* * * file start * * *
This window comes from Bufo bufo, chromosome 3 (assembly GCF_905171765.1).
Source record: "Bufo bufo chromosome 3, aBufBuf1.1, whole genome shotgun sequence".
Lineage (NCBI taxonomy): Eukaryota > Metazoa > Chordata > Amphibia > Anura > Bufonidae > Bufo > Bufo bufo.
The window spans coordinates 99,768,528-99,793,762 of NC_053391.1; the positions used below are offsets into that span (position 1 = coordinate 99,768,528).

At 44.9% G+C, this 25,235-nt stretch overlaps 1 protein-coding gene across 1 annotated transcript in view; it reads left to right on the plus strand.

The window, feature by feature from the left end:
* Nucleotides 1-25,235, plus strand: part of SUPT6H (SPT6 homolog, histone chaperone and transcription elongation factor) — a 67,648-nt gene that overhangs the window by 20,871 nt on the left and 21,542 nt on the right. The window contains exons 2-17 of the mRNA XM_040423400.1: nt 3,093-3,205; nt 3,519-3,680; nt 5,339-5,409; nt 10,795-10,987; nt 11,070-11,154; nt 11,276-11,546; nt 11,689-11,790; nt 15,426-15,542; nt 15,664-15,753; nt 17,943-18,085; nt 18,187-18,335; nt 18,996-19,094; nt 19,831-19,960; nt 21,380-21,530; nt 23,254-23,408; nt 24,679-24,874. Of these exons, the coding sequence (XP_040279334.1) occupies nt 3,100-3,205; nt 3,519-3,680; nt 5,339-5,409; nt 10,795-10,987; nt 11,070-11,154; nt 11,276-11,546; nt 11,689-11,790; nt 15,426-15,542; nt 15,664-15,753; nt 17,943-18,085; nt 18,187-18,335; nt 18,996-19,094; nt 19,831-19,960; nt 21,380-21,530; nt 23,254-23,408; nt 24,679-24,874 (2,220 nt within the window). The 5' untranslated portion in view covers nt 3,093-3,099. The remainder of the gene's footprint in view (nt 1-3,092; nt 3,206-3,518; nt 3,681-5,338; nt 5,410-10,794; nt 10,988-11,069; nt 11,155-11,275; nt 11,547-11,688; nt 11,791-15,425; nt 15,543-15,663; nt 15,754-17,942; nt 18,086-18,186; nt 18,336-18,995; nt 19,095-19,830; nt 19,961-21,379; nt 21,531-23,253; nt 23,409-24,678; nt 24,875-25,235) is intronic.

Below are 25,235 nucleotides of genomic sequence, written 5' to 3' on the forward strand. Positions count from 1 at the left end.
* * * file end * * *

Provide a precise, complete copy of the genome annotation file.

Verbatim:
This window comes from Bufo bufo, chromosome 3 (assembly GCF_905171765.1).
Source record: "Bufo bufo chromosome 3, aBufBuf1.1, whole genome shotgun sequence".
Lineage (NCBI taxonomy): Eukaryota > Metazoa > Chordata > Amphibia > Anura > Bufonidae > Bufo > Bufo bufo.
The window spans coordinates 99,768,528-99,793,762 of NC_053391.1; the positions used below are offsets into that span (position 1 = coordinate 99,768,528).

At 44.9% G+C, this 25,235-nt stretch overlaps 1 protein-coding gene across 1 annotated transcript in view; it reads left to right on the plus strand.

The window, feature by feature from the left end:
* Nucleotides 1-25,235, plus strand: part of SUPT6H (SPT6 homolog, histone chaperone and transcription elongation factor) — a 67,648-nt gene that overhangs the window by 20,871 nt on the left and 21,542 nt on the right. The window contains exons 2-17 of the mRNA XM_040423400.1: nt 3,093-3,205; nt 3,519-3,680; nt 5,339-5,409; nt 10,795-10,987; nt 11,070-11,154; nt 11,276-11,546; nt 11,689-11,790; nt 15,426-15,542; nt 15,664-15,753; nt 17,943-18,085; nt 18,187-18,335; nt 18,996-19,094; nt 19,831-19,960; nt 21,380-21,530; nt 23,254-23,408; nt 24,679-24,874. Of these exons, the coding sequence (XP_040279334.1) occupies nt 3,100-3,205; nt 3,519-3,680; nt 5,339-5,409; nt 10,795-10,987; nt 11,070-11,154; nt 11,276-11,546; nt 11,689-11,790; nt 15,426-15,542; nt 15,664-15,753; nt 17,943-18,085; nt 18,187-18,335; nt 18,996-19,094; nt 19,831-19,960; nt 21,380-21,530; nt 23,254-23,408; nt 24,679-24,874 (2,220 nt within the window). The 5' untranslated portion in view covers nt 3,093-3,099. The remainder of the gene's footprint in view (nt 1-3,092; nt 3,206-3,518; nt 3,681-5,338; nt 5,410-10,794; nt 10,988-11,069; nt 11,155-11,275; nt 11,547-11,688; nt 11,791-15,425; nt 15,543-15,663; nt 15,754-17,942; nt 18,086-18,186; nt 18,336-18,995; nt 19,095-19,830; nt 19,961-21,379; nt 21,531-23,253; nt 23,409-24,678; nt 24,875-25,235) is intronic.

Below are 25,235 nucleotides of genomic sequence, written 5' to 3' on the forward strand. Positions count from 1 at the left end.